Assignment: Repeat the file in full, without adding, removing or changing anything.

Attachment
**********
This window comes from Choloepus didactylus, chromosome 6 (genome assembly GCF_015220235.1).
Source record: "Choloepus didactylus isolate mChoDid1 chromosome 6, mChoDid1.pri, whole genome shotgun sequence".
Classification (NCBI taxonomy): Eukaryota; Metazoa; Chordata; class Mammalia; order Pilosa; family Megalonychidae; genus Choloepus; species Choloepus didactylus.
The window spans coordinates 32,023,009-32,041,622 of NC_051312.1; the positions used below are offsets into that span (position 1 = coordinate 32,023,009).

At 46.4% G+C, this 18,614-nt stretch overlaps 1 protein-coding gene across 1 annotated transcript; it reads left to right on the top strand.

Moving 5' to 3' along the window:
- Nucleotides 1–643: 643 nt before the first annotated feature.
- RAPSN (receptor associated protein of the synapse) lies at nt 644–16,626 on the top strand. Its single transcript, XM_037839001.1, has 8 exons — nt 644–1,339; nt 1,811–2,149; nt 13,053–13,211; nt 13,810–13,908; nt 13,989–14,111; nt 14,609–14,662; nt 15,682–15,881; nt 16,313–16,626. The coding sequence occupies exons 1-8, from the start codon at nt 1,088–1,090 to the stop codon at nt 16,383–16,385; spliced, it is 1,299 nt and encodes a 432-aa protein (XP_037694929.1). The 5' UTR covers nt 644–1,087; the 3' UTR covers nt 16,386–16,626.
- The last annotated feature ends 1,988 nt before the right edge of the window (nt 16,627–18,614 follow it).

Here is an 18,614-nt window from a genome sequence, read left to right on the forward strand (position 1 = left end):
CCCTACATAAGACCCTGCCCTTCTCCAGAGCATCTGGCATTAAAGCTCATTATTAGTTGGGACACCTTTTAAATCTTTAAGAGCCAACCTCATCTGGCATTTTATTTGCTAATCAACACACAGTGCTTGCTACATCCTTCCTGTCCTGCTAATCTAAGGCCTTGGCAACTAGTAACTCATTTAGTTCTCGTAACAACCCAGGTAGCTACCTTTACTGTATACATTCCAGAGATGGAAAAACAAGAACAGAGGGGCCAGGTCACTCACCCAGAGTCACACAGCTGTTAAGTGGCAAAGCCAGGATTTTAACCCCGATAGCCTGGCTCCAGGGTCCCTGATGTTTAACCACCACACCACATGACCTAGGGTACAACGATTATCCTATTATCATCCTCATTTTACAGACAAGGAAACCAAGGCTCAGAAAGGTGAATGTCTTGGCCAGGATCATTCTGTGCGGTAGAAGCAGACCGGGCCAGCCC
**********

This window comes from Choloepus didactylus, chromosome 6 (genome assembly GCF_015220235.1).
Source record: "Choloepus didactylus isolate mChoDid1 chromosome 6, mChoDid1.pri, whole genome shotgun sequence".
Classification (NCBI taxonomy): Eukaryota; Metazoa; Chordata; class Mammalia; order Pilosa; family Megalonychidae; genus Choloepus; species Choloepus didactylus.
The window spans coordinates 32,023,009-32,041,622 of NC_051312.1; the positions used below are offsets into that span (position 1 = coordinate 32,023,009).

At 46.4% G+C, this 18,614-nt stretch overlaps 1 protein-coding gene across 1 annotated transcript; it reads left to right on the top strand.

Moving 5' to 3' along the window:
- Nucleotides 1–643: 643 nt before the first annotated feature.
- RAPSN (receptor associated protein of the synapse) lies at nt 644–16,626 on the top strand. Its single transcript, XM_037839001.1, has 8 exons — nt 644–1,339; nt 1,811–2,149; nt 13,053–13,211; nt 13,810–13,908; nt 13,989–14,111; nt 14,609–14,662; nt 15,682–15,881; nt 16,313–16,626. The coding sequence occupies exons 1-8, from the start codon at nt 1,088–1,090 to the stop codon at nt 16,383–16,385; spliced, it is 1,299 nt and encodes a 432-aa protein (XP_037694929.1). The 5' UTR covers nt 644–1,087; the 3' UTR covers nt 16,386–16,626.
- The last annotated feature ends 1,988 nt before the right edge of the window (nt 16,627–18,614 follow it).

Here is an 18,614-nt window from a genome sequence, read left to right on the forward strand (position 1 = left end):
CCCTACATAAGACCCTGCCCTTCTCCAGAGCATCTGGCATTAAAGCTCATTATTAGTTGGGACACCTTTTAAATCTTTAAGAGCCAACCTCATCTGGCATTTTATTTGCTAATCAACACACAGTGCTTGCTACATCCTTCCTGTCCTGCTAATCTAAGGCCTTGGCAACTAGTAACTCATTTAGTTCTCGTAACAACCCAGGTAGCTACCTTTACTGTATACATTCCAGAGATGGAAAAACAAGAACAGAGGGGCCAGGTCACTCACCCAGAGTCACACAGCTGTTAAGTGGCAAAGCCAGGATTTTAACCCCGATAGCCTGGCTCCAGGGTCCCTGATGTTTAACCACCACACCACATGACCTAGGGTACAACGATTATCCTATTATCATCCTCATTTTACAGACAAGGAAACCAAGGCTCAGAAAGGTGAATGTCTTGGCCAGGATCATTCTGTGCGGTAGAAGCAGACCGGGCCAGCCC